> > add a whole pile of tags to something?
>
> I have some gmail invites if you want... :D

Where do you think I got the idea? :D

Actually it was when I setup gmail domains for my brother, so his
@iantodd.org email address could go via gmail, that the whole thing
really came to mind. I'd have done it too for my domain, but then I'd be
tied to gmail...

- --
http://petertodd.org
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2007\06\08@221657 by Xiaofan Chen

face picon face
On 6/8/07, Dwayne Reid <spamBeGonedwaynerspamKILLspamplanet.eon.net> wrote:
>
> Apparently only the older "C" (eprom based) parts are usable at those
> temperatures.  Definite hearsay on my part - I haven't need to run
> any uP's that hot myself.
>

Yes I think the older "C" parts are very robust. Some of them
are used quite often in Automotive applications. I've used one
(16C72A) 7 years ago and it is still running in a run rate of more
than 100k per year now (perhaps more than 150k). Luckily I did
not choose the AVRs. ;)-

That being said, I will not design anything above specification
without the guarantee from the vendor that it will work.

Regards,
Xiaofan

2007\06\09@160700 by Gerhard Fiedler

picon face
Peter Todd wrote:

> It'd actually kinda like my bookmarks list. I keep a file called
> urls.otl that's a vimoutliner file with a big hiearchy of stuff. But
> really, I don't think of my bookmarks as a hiearchy, they should have
> tags, just like del.icio.us does it. But that's an app I need to write
> someday...

I'm using Powermarks for a few years now (on Windows,
<http://www.kaylon.com/power.html>).

For me, that's how bookmarks should work. When I store a bookmark, I add an
ad hoc list of keywords (you may call them "tags" :). When searching for
something, I just start typing what I think I might have added as keyword,
and it filters the whole bookmark list as I type.

Email could be similar, as could be file storage -- as could be /any/ type
of storage, actually.

Hierarchies just don't work for most things. Programs simply force their
users into hierarchical storage schemes because they don't need a lot of
thinking to implement :)  Hierarchical file systems are complete nonsense.
They had their time, like when Unix ran on the equivalent of a Z80 and
maximizing efficiency was necessary to be able to just store something, but
that's long over. It's a complete pain to have to decide whether an invoice
belongs to the client dir, the project dir, the accounting dir, the tax
dir, and so on.

A reasonably structured system of tags (like GUIDs for the stuff that needs
to be predictably found) together with complete free-form tags and a good
search engine is what's needed.

Gerhard

2007\06\11@233446 by Ling SM

picon face
Should I say, for live, one-time-off, or un-organised content, the
Internet should be a transition not the destination.  This list falls in
this category, I think.

Cheers, Ling SM

2007\06\12@001448 by Marcel Duchamp

picon face
Ling SM wrote:
> Should I say, for live, one-time-off, or un-organised content, the
> Internet should be a transition not the destination.  This list falls in
> this category, I think.
>
> Cheers, Ling SM

Excellent!

East meets west.  The journey is the destination.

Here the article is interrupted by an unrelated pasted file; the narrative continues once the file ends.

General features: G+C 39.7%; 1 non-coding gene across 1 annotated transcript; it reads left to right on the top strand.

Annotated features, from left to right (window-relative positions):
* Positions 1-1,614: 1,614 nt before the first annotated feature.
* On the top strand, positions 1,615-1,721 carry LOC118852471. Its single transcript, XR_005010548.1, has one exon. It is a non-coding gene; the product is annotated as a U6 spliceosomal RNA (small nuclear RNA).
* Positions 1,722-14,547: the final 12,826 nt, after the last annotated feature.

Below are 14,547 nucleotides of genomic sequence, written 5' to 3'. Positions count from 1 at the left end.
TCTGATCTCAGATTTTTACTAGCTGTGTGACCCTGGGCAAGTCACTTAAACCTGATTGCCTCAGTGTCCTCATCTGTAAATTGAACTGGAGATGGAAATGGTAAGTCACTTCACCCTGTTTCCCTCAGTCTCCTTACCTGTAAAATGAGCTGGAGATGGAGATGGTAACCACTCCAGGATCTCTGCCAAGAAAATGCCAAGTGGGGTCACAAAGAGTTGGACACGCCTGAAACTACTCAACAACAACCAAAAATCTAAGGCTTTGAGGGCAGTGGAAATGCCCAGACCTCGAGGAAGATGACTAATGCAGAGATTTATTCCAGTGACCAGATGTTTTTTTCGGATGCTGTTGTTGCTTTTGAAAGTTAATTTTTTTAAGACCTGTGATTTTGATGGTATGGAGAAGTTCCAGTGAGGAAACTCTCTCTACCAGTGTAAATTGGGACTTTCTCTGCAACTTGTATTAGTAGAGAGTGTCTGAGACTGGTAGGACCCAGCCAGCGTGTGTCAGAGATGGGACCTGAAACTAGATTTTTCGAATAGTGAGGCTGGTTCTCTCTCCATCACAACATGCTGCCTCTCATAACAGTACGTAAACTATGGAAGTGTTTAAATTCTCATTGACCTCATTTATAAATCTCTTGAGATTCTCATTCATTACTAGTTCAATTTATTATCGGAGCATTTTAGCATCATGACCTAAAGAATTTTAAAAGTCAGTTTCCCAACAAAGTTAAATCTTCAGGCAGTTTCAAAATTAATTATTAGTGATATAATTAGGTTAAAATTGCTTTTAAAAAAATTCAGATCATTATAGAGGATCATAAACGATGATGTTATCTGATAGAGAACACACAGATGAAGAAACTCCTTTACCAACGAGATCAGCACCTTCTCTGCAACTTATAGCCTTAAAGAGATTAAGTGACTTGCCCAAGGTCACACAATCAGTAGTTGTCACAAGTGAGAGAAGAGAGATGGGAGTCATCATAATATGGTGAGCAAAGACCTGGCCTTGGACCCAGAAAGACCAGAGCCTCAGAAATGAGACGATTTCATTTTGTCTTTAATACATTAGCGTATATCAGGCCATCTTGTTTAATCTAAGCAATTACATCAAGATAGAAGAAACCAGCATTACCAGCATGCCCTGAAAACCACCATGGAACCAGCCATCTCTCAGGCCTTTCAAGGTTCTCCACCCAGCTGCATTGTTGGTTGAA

2007\06\17@084145 by Xiaofan Chen

face picon face
On 6/6/07, James Newton <.....jnspam_OUTspamefplus.com> wrote:
> And eventually, it means no more PICList.
>
> What to do?
>
> - Let be what will be.
>
> - Expand our focus to include other processors for which good help is not
> available. AVR? MSP430? Others? This is what I was wondering about the other
> day.
>

I thought a bit more about this and I think it is not necessary to
expand to other
MCUs. There are already many good resources for AVR users and MSP430
users. Even for ARM MCU users, there are some good websites and Yahoo
Groups. So it will not be easy to attract other MCU users to PIClist.

I'd be interested to know the answer to "how many AVR users in PIClist".

On the other hand, it seems to me that Microchip is now pursuing more
and more opportunities now that it has a strong lead in 8-bit world and
started to do well in the 16-bit world. For example, they start to persue
the market of connectivity options like Ethernet, USB and Zigbee.

There is also a rumor that they will go to the 32-bit market but the core
will not be ARM.

So I think there is plenty of opportunities to stick with PICs. Of course
we need to keep the good [EE] and [OT] traditions.

Xiaofan


'[OT] Death of a PICList?'
2007\11\09@191625 by M. Adam Davis
face picon face
On Jun 17, 2007 7:41 AM, Xiaofan Chen <TakeThisOuTxiaofanc.....spamTakeThisOuTgmail.com> wrote:
> There is also a rumor that they will go to the 32-bit market but the core
> will not be ARM.

So, willing to fess up about your rumor source?  ;-D

-Adam


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2007\11\09@201305 by Xiaofan Chen

face picon face
On Nov 10, 2007 8:16 AM, M. Adam Davis <TakeThisOuTstienmanKILLspamspamspamgmail.com> wrote:
> On Jun 17, 2007 7:41 AM, Xiaofan Chen <.....xiaofancspamRemoveMEgmail.com> wrote:
> > There is also a rumor that they will go to the 32-bit market but the core
> > will not be ARM.
>
> So, willing to fess up about your rumor source?  ;-D

http://forum.microchip.com/tm.aspx?m=293868
They have worked on it for two years. And I only heard the rumor
(not from Microchip but from a conversion with friends and it was really
just a hint, not confirmed) around May/June this year. Maybe those
who heard it earlier has signed an NDA.

I am not that well connected with Microchip after all other than
the fact I am quite active in Microchip Forum and is a avid PICkit 2
and USB PIC fan.

Xiaofan